‘Criticism should not be a democratic activity’

Circulation, revenue and imagination-challenged newspapers and magazines are turning their publications into playgrounds for readers. Reader generated text, photographs and video, polls, blogs, talkbacks, social networking are all being added and heralded as the possible manna from user-generated heaven. Short of setting her own crossword clues, the reader can do just about anything.

All this interactive stuff passes off as democratisation of the media. Instead of being talked down to from the ivory towers, say publishers, there is more variety, less bias, and greater participation. But is there? Or are we turning devaluing journalism into a joke where anything goes?

Richard Schickel, the film critic of Time magazine, has a powerful and pretty convincing piece in the Los Angeles Times on the folly of it all. Taking on an assertion in a recent New York Times article that the shrinking of space for books is “as an inevitable transition toward a new, more democratic literary landscape where anyone can comment on books,” Schickel says:

“Criticism—and its humble cousin, reviewing—is not a democratic activity. It is, or should be, an elite enterprise, ideally undertaken by individuals who bring something to the party beyond their hasty, instinctive opinions of a book (or any other cultural object). It is work that requires disciplined taste, historical and theoretical knowledge and a fairly deep sense of the author’s (or filmmaker’s or painter’s) entire body of work, among other qualities.”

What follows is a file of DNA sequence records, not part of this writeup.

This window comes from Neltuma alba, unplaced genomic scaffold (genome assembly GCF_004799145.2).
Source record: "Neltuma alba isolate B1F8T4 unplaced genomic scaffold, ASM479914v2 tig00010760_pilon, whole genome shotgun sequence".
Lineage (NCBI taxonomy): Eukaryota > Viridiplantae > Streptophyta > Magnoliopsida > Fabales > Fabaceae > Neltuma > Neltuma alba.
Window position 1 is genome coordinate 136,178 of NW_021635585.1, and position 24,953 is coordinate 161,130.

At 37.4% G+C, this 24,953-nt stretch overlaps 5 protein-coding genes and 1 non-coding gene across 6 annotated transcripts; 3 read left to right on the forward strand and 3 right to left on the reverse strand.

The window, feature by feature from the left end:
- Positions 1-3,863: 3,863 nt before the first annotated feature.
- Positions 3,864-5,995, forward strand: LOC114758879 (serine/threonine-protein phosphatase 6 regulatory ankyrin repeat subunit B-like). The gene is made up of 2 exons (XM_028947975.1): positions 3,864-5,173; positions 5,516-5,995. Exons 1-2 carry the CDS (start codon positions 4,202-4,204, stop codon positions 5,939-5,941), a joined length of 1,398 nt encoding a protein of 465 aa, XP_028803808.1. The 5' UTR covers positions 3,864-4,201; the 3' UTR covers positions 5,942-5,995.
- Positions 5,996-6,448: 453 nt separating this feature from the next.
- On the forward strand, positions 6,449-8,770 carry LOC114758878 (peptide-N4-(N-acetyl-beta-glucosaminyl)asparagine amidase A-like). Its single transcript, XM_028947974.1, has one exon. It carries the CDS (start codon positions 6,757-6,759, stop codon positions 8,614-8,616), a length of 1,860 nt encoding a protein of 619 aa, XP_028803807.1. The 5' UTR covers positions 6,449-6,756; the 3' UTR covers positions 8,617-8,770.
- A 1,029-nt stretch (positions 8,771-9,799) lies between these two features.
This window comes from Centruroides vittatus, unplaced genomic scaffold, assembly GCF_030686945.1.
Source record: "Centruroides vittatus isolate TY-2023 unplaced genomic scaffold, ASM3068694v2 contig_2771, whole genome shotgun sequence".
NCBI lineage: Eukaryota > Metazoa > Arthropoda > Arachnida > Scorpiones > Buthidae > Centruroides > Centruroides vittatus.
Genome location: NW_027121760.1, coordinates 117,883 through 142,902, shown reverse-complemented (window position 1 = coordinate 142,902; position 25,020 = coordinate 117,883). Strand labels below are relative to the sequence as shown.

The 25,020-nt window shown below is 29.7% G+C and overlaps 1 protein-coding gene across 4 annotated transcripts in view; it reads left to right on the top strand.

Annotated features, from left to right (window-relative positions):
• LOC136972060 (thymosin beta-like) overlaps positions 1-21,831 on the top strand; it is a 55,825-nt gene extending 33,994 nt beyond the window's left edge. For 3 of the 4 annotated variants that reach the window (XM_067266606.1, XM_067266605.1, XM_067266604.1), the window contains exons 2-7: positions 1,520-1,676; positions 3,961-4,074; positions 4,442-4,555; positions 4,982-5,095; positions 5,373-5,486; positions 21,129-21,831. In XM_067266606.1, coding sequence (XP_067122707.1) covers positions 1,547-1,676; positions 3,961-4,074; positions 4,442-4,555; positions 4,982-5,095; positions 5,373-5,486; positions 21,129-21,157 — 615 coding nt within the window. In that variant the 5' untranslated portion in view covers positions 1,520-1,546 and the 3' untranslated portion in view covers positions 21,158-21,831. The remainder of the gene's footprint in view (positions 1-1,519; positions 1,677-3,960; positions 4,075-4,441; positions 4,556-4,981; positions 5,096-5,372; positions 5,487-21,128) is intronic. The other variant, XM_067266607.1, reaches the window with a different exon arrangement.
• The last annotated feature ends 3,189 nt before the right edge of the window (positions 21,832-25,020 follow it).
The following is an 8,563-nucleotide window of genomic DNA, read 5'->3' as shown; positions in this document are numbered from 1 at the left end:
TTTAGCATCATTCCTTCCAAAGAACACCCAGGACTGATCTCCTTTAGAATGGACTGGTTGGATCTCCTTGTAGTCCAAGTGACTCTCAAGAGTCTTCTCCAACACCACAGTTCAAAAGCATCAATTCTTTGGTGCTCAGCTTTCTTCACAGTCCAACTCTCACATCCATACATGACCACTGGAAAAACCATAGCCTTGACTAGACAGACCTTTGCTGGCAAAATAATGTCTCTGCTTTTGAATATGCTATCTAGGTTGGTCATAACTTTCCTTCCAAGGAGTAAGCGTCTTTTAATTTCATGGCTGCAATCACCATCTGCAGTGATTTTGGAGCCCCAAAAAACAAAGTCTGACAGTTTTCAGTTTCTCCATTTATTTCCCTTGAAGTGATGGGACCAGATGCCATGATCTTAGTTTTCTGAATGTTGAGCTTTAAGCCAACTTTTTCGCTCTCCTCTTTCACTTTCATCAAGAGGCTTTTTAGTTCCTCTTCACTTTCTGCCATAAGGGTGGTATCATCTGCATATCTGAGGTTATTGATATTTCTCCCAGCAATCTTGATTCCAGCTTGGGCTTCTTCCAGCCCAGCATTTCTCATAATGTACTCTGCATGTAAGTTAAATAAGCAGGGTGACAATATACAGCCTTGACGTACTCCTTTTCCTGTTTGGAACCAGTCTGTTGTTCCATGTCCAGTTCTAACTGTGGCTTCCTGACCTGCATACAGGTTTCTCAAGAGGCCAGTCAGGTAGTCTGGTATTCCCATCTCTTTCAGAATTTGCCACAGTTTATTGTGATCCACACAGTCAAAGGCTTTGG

But Dan Gilmor tears into Schickel’s analysis.

“What seems to bother him most is that he and other well-paid critics are losing their oligopoly on publicly available wisdom. Loving something is not the only credential for being a critic. But it’s a hell of a start.”

Read the full article here: Not everybody’s a critic

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